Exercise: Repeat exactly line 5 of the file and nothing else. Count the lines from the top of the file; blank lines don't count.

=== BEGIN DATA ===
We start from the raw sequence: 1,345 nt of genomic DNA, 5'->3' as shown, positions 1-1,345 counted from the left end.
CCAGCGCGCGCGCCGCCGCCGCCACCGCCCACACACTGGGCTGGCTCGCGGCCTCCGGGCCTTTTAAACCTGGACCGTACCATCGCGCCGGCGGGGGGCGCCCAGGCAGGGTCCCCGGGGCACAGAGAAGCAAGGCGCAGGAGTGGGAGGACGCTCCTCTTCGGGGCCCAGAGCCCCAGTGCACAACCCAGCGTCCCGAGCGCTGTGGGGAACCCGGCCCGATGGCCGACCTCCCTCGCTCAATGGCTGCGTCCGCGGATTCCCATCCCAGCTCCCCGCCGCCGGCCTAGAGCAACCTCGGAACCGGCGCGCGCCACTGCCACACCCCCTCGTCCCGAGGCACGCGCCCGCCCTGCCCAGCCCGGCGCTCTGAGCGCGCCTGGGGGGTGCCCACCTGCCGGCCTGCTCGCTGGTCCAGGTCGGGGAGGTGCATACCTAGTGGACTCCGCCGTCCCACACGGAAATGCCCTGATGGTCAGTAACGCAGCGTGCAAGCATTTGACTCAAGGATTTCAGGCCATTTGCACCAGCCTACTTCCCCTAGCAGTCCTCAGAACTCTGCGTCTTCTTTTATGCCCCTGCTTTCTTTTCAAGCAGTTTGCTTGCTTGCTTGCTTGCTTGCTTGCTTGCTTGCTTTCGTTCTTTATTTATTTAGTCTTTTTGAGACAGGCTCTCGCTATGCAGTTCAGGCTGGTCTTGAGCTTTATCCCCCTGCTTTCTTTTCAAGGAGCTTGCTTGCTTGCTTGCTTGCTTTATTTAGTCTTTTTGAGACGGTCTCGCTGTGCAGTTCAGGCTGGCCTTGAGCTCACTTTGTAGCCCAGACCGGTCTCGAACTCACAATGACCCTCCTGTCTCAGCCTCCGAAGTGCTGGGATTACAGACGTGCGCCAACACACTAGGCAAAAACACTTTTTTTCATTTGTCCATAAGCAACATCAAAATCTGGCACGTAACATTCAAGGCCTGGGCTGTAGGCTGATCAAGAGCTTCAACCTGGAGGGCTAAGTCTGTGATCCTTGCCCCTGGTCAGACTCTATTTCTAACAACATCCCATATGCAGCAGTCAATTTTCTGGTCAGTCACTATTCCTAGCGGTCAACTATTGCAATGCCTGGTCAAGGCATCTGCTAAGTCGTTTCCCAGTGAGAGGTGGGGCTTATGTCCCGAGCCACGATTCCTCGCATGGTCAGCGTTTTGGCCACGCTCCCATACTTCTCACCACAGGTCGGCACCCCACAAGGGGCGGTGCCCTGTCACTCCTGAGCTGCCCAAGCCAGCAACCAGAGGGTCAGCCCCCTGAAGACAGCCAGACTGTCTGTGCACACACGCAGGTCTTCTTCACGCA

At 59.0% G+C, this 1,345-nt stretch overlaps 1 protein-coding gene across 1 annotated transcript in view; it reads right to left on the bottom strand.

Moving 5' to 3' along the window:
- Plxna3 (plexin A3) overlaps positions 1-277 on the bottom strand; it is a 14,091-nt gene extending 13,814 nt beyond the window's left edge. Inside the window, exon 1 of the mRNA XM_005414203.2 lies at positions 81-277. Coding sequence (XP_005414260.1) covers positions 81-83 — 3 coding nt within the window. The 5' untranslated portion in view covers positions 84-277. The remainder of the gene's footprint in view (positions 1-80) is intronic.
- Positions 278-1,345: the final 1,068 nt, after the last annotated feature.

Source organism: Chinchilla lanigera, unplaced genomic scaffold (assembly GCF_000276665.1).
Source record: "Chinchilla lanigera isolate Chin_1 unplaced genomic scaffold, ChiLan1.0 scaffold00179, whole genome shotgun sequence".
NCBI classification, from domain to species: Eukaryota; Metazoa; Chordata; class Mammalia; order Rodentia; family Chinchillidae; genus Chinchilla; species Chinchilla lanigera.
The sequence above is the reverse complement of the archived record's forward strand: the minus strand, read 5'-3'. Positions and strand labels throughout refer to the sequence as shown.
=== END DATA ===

- Plxna3 (plexin A3) overlaps positions 1-277 on the bottom strand; it is a 14,091-nt gene extending 13,814 nt beyond the window's left edge. Inside the window, exon 1 of the mRNA XM_005414203.2 lies at positions 81-277. Coding sequence (XP_005414260.1) covers positions 81-83 — 3 coding nt within the window. The 5' untranslated portion in view covers positions 84-277. The remainder of the gene's footprint in view (positions 1-80) is intronic.